Desmond Chiam: Not specifically, no. It’s not in the show, it’s only a background detail. Primarily it is the Mwellret heritage, but there are a lot of small, character things they had loaded into it, but because of the scope of the show, there wasn’t really time to get into it.
RONN!E: With General Riga, how do you feel about the character, personally? Do you feel his need to destroy magic is sincere, I guess?
Desmond Chiam: That’s a good way to put it. He is, the way I kind of pitched it is that he has to be 100% sincere about this, otherwise we just have a fairly rote killer. You have someone who we’ve seen before. I’m not saying General Riga is someone that we haven’t but at least being sincere in his drive to eradicate magic, which he very, very, very honestly believes is a dangerous force–and he’s not necessarily wrong–if we’d played that any other way I believe it would have taken away from the message of the character. A little bit? The idea that sincerity does not clean hands make. It doesn’t necessarily give you the moral high ground. Simply being sincere about something doesn’t necessarily mean that you are the moral beacon in the room, which he believes he is. But it’s clear that he’s not. So that was the kind of by-play that we wanted to put into it. I’m glad that they let me do that. I’m not sure if you saw the screeners, but the recent episode, the torch scene with Wil, there’s a moment, between exsanguinating him, *laughs*, I kind of have a heart-to-heart. I’m like, look, here’s the deal, you’ve suffered, I’ve suffered, please, for the sake of both of us, let’s just figure something out and, of course, that doesn’t happen. But that moment is an honest moment, and we spent some time on it with the director and he’s like, this has to be honest, and I 100% agreed.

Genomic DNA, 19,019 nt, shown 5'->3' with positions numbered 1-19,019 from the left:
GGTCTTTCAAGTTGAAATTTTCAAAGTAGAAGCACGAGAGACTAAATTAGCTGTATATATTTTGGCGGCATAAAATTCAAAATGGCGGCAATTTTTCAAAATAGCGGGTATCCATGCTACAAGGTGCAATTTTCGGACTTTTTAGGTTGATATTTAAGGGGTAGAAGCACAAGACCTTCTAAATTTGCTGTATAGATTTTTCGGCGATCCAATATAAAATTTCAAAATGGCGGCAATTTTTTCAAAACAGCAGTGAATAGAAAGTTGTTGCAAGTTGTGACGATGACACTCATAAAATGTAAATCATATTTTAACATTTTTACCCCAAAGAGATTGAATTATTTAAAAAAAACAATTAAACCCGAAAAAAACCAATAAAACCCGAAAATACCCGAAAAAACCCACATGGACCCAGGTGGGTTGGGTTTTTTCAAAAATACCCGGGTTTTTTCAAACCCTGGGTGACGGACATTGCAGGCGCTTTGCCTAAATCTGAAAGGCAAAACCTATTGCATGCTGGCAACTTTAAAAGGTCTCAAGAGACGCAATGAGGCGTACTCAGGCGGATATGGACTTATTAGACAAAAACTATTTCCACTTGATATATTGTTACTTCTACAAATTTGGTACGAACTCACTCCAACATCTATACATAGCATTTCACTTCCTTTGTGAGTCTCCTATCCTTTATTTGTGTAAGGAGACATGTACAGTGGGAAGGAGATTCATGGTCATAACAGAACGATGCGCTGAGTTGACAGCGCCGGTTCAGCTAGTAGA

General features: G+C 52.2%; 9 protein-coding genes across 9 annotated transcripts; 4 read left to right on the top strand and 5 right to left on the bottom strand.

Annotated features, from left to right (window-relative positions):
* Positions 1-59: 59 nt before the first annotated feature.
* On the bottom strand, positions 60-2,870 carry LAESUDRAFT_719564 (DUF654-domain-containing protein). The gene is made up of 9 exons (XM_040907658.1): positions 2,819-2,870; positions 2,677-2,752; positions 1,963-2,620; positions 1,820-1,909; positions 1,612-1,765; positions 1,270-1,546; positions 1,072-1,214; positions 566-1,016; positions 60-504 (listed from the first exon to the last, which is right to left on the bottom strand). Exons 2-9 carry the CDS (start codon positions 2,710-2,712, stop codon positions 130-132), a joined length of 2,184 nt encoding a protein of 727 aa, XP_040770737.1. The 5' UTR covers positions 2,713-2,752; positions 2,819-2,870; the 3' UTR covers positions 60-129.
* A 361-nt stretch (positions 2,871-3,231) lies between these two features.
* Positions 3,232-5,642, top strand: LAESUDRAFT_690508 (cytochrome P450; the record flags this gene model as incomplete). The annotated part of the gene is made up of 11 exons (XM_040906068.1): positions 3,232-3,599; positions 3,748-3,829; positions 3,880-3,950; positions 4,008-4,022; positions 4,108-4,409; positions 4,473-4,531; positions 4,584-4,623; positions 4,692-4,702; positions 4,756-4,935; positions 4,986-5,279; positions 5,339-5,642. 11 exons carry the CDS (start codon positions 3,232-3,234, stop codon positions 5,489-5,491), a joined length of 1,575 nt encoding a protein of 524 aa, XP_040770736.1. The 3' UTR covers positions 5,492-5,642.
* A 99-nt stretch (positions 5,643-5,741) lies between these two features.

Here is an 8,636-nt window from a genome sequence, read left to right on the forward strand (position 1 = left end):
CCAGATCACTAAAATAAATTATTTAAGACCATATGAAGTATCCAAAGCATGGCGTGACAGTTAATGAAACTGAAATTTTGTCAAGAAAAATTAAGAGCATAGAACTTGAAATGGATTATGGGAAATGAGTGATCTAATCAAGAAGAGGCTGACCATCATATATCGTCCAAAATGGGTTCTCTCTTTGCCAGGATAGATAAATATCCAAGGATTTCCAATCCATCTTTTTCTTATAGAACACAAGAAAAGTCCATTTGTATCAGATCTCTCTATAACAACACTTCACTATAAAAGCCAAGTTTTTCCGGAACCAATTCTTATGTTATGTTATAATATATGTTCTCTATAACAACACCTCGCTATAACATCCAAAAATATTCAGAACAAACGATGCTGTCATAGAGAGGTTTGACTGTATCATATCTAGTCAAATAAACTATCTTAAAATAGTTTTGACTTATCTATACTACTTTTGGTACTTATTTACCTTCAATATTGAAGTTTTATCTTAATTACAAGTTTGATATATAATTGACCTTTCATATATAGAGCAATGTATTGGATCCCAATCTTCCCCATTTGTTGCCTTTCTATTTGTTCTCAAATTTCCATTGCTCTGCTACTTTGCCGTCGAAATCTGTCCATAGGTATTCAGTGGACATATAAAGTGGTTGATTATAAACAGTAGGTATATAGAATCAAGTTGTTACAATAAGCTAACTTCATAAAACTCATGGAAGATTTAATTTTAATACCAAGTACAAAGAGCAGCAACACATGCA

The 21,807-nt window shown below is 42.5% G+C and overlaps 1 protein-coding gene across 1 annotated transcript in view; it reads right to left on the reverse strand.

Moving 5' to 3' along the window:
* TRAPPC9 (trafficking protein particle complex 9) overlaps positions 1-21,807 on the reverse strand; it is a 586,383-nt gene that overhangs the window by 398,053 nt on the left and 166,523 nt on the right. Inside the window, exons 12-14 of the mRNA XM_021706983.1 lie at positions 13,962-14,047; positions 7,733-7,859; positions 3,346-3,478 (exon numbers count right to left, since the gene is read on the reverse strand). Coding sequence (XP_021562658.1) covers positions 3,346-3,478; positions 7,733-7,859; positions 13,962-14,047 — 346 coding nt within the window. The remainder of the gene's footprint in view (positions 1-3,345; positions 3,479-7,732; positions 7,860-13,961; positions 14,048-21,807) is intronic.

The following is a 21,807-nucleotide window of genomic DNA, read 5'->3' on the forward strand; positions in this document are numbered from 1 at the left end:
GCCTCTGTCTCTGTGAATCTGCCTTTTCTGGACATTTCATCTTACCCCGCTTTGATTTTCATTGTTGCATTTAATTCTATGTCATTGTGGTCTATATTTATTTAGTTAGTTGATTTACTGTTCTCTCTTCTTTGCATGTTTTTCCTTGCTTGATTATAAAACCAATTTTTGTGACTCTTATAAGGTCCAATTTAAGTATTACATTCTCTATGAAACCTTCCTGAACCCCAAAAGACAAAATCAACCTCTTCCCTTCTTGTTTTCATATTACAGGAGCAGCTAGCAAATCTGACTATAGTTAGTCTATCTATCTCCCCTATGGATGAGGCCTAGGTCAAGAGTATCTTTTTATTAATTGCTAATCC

RONN!E: That makes a lot of sense. So, can you give us any insight as to what we might see from General Riga in the future episodes?
Desmond Chiam: Yeah! A lot of blood!
RONN!E: A lot of blood *Laughs*.
Desmond Chiam: Having been spurned, I think, or not spurned, but he’s very intentional, so having his plans disrupted, as they were, at the end of episode three, means he’s become even further unhinged. And he’s gonna stop at nothing to get what he needs and wants. And settle some vendettas along the way. That’s all I’ll say.
RONN!E: Besides Shannara, you’ve got some other projects going on. Magic Camp, where I believe you play Xerxes? Tell me about that one.
Desmond Chiam: That was fun! It’s funny because I actually booked Shannara while I was filming Magic Camp. I did the self-tape and I was working five days a week at the Disney mansion, on Magic Camp, and I played a camp counselor for a magic camp, for the Institute of Magic. Not magic in a fantasy sense, literally like stage magic. I play this, the character who has this big stage persona, he’s one of those really arrogant magicians that you come across every now and again, that’s very flashy. You know, the guys who wear the sequined vests and all that stuff. So I was playing that magician character, and then this Riga character, too, which is like anti-magic, so I’m playing back-to-back this very, very into-magic character and then one who is completely against it. Different types, of course, but that irony was still amusing. But Magic Camp itself is a cool little movie. It’s a Disney movie. It’s about a kid whose connection to his father was a certain sort of engagement with the magical arts and he gets sent to Magic Camp. And he wants to learn as best he can. And there’s also some colorful characters here and there. Adam Devine, and Gillian Jacobs, and Jeffrey Tambor play as various members of the camp staff. And then there was me and Krystal Joy Brown as the two other counselors who had acquired students in their magical tutorings.